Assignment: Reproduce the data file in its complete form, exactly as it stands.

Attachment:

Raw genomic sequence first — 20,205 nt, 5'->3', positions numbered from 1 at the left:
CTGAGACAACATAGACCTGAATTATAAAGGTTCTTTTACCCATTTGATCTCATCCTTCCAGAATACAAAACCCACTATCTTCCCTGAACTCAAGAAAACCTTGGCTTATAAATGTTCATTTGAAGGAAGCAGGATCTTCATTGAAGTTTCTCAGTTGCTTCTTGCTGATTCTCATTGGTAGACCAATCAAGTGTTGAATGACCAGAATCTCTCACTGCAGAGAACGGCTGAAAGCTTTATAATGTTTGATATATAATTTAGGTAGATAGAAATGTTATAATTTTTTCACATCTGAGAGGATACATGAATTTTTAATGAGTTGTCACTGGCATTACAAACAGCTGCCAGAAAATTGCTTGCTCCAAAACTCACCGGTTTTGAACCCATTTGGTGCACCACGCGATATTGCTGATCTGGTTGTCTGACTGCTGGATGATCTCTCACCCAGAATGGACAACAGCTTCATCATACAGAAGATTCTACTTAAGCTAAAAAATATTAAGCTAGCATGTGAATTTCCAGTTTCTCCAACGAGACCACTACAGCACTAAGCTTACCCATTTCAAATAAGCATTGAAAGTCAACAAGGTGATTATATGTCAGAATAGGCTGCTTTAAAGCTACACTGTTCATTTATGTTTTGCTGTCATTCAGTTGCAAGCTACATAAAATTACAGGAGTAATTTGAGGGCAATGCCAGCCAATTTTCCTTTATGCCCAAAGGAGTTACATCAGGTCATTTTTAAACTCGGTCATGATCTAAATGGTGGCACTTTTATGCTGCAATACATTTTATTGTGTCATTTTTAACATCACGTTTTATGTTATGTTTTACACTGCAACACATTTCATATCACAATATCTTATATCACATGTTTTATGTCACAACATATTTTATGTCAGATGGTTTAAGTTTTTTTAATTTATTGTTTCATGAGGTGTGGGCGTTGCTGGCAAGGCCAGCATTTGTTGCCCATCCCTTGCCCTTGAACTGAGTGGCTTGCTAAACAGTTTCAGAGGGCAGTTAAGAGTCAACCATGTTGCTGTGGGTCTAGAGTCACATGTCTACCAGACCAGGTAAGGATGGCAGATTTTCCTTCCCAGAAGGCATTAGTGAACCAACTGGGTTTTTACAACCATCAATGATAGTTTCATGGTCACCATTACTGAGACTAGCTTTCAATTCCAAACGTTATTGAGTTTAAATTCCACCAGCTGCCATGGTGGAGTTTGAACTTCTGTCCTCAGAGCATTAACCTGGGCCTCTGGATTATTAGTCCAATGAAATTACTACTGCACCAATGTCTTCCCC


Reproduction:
Raw genomic sequence first — 20,205 nt, 5'->3', positions numbered from 1 at the left:
CTGAGACAACATAGACCTGAATTATAAAGGTTCTTTTACCCATTTGATCTCATCCTTCCAGAATACAAAACCCACTATCTTCCCTGAACTCAAGAAAACCTTGGCTTATAAATGTTCATTTGAAGGAAGCAGGATCTTCATTGAAGTTTCTCAGTTGCTTCTTGCTGATTCTCATTGGTAGACCAATCAAGTGTTGAATGACCAGAATCTCTCACTGCAGAGAACGGCTGAAAGCTTTATAATGTTTGATATATAATTTAGGTAGATAGAAATGTTATAATTTTTTCACATCTGAGAGGATACATGAATTTTTAATGAGTTGTCACTGGCATTACAAACAGCTGCCAGAAAATTGCTTGCTCCAAAACTCACCGGTTTTGAACCCATTTGGTGCACCACGCGATATTGCTGATCTGGTTGTCTGACTGCTGGATGATCTCTCACCCAGAATGGACAACAGCTTCATCATACAGAAGATTCTACTTAAGCTAAAAAATATTAAGCTAGCATGTGAATTTCCAGTTTCTCCAACGAGACCACTACAGCACTAAGCTTACCCATTTCAAATAAGCATTGAAAGTCAACAAGGTGATTATATGTCAGAATAGGCTGCTTTAAAGCTACACTGTTCATTTATGTTTTGCTGTCATTCAGTTGCAAGCTACATAAAATTACAGGAGTAATTTGAGGGCAATGCCAGCCAATTTTCCTTTATGCCCAAAGGAGTTACATCAGGTCATTTTTAAACTCGGTCATGATCTAAATGGTGGCACTTTTATGCTGCAATACATTTTATTGTGTCATTTTTAACATCACGTTTTATGTTATGTTTTACACTGCAACACATTTCATATCACAATATCTTATATCACATGTTTTATGTCACAACATATTTTATGTCAGATGGTTTAAGTTTTTTTAATTTATTGTTTCATGAGGTGTGGGCGTTGCTGGCAAGGCCAGCATTTGTTGCCCATCCCTTGCCCTTGAACTGAGTGGCTTGCTAAACAGTTTCAGAGGGCAGTTAAGAGTCAACCATGTTGCTGTGGGTCTAGAGTCACATGTCTACCAGACCAGGTAAGGATGGCAGATTTTCCTTCCCAGAAGGCATTAGTGAACCAACTGGGTTTTTACAACCATCAATGATAGTTTCATGGTCACCATTACTGAGACTAGCTTTCAATTCCAAACGTTATTGAGTTTAAATTCCACCAGCTGCCATGGTGGAGTTTGAACTTCTGTCCTCAGAGCATTAACCTGGGCCTCTGGATTATTAGTCCAATGAAATTACTACTGCACCAATGTCTTCCCC